Further, a number of district courts within the Ninth Circuit, presented with similar circumstances, in which plaintiffs alleged a single-state class with state-law claims but with respect to products sold nationwide, have concluded the principal injuries requirement was not met. See, e.g., Winn, 2018 WL 3151774, at *4-5 (rejecting plaintiff's reliance on Kaufman; finding principal injuries requirement not met where plaintiff "defined the putative class as consumers in California, while at the same time alleging that the harm—i.e., the selling of Ginger Snaps [containing PHO]—is national in scope"); Kearns, 2005 WL 3967998, at *2, 12 (finding principal injuries requirement not met where pre-owned car program was falsely "marketed nationwide"; finding "any injuries would have been suffered by consumers throughout the country").
Lastly, the Court notes the policies animating CAFA's enactment, as well as the local controversy exception, is consistent with retention of federal jurisdiction over the instant action. See, e.g., Brinkley, 873 F.3d at 1121 (holding "Congress passed CAFA with the `overall intent ... to strongly favor the exercise of federal diversity jurisdiction over class actions with interstate ramifications'") (ellipses in original) (quoting S. Rep. 109-14, at *35); see also S. Rep. 109-14, at *39 (explaining local controversy exception "is a narrow exception that was carefully drafted to ensure that it does not become a jurisdictional loophole"; directing federal courts, in assessing exception's criteria, to "bear in mind that the purpose of each of these criteria is to identify a truly local controversy —a controversy that uniquely affects a particular locality to the exclusion of all others").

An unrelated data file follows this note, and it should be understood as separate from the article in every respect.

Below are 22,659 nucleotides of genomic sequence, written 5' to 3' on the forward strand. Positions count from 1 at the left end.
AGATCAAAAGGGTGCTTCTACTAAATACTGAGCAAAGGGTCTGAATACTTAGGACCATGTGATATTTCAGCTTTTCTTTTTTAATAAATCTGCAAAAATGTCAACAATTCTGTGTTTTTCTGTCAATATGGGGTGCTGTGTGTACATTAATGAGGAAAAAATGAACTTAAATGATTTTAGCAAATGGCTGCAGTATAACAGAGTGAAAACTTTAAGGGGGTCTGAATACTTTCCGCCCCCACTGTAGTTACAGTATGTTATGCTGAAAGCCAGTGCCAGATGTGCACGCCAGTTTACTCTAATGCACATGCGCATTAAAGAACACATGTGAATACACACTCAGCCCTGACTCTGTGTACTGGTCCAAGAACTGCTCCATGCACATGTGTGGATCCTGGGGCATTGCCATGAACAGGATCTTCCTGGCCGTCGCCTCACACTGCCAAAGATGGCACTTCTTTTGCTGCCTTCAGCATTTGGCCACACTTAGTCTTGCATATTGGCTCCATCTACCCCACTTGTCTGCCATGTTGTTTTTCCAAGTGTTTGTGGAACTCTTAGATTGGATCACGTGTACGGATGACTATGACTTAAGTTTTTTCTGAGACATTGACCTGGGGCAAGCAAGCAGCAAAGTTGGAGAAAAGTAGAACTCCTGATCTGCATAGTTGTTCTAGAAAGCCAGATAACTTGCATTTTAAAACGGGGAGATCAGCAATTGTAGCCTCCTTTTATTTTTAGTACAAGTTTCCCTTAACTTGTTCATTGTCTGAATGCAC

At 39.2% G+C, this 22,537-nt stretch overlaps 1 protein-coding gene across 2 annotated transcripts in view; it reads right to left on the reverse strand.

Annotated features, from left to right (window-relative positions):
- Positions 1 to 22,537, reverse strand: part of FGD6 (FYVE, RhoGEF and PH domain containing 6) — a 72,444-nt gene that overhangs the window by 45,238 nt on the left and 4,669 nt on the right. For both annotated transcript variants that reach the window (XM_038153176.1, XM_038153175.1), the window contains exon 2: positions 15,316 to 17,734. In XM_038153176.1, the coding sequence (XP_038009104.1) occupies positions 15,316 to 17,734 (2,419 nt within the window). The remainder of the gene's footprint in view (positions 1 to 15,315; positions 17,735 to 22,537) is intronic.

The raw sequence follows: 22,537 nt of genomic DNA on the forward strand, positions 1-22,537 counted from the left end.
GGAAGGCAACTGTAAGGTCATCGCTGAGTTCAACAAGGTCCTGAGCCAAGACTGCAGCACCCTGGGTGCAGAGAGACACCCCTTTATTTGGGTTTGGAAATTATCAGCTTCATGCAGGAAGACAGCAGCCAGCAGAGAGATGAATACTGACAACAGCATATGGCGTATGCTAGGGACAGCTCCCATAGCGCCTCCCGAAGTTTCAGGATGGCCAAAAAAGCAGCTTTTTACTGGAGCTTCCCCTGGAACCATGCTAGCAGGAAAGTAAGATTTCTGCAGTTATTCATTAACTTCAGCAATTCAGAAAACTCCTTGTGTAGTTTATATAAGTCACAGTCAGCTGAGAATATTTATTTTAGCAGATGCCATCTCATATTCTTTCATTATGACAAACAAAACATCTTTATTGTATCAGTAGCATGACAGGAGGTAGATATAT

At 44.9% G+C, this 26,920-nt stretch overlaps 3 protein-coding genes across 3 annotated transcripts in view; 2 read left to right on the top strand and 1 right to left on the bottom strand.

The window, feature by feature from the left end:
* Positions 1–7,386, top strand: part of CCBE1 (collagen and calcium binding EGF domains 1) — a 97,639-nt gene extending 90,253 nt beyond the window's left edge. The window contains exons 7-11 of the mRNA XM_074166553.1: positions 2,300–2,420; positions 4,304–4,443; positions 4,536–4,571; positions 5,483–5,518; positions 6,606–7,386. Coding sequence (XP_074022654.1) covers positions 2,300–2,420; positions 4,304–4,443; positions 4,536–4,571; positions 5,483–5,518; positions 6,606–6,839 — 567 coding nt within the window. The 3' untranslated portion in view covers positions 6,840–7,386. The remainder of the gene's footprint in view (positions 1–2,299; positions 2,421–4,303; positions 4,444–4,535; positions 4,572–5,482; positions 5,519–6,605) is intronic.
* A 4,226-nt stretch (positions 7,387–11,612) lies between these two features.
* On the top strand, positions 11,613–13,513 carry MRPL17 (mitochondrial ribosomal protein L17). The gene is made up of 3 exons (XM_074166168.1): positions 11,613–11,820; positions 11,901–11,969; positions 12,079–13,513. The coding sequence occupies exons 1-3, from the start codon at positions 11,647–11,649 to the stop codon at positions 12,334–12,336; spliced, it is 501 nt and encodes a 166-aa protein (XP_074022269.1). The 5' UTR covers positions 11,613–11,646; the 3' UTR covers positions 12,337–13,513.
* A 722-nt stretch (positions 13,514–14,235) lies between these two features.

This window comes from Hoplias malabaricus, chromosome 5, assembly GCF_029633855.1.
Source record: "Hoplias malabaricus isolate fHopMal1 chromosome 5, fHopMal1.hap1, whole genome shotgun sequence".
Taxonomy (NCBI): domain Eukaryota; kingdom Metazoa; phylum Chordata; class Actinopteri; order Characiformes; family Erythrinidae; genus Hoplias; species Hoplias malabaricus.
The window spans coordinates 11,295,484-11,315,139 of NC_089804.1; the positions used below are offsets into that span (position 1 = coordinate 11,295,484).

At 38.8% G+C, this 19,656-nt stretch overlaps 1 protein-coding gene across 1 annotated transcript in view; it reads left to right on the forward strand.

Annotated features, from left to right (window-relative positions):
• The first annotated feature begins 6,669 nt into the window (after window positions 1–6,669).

Accordingly, in light of the foregoing, the Court finds Beasley has failed to show the instant action meets all of the requirements for the local controversy exception, and, consequently, the instant action is not subject to remand. See, e.g., Winn, 2018 WL 3151774, at *5 (finding complaint established "the nature and scope of the alleged wrong" was "not California-specific or otherwise meaningfully local"; denying motion to remand).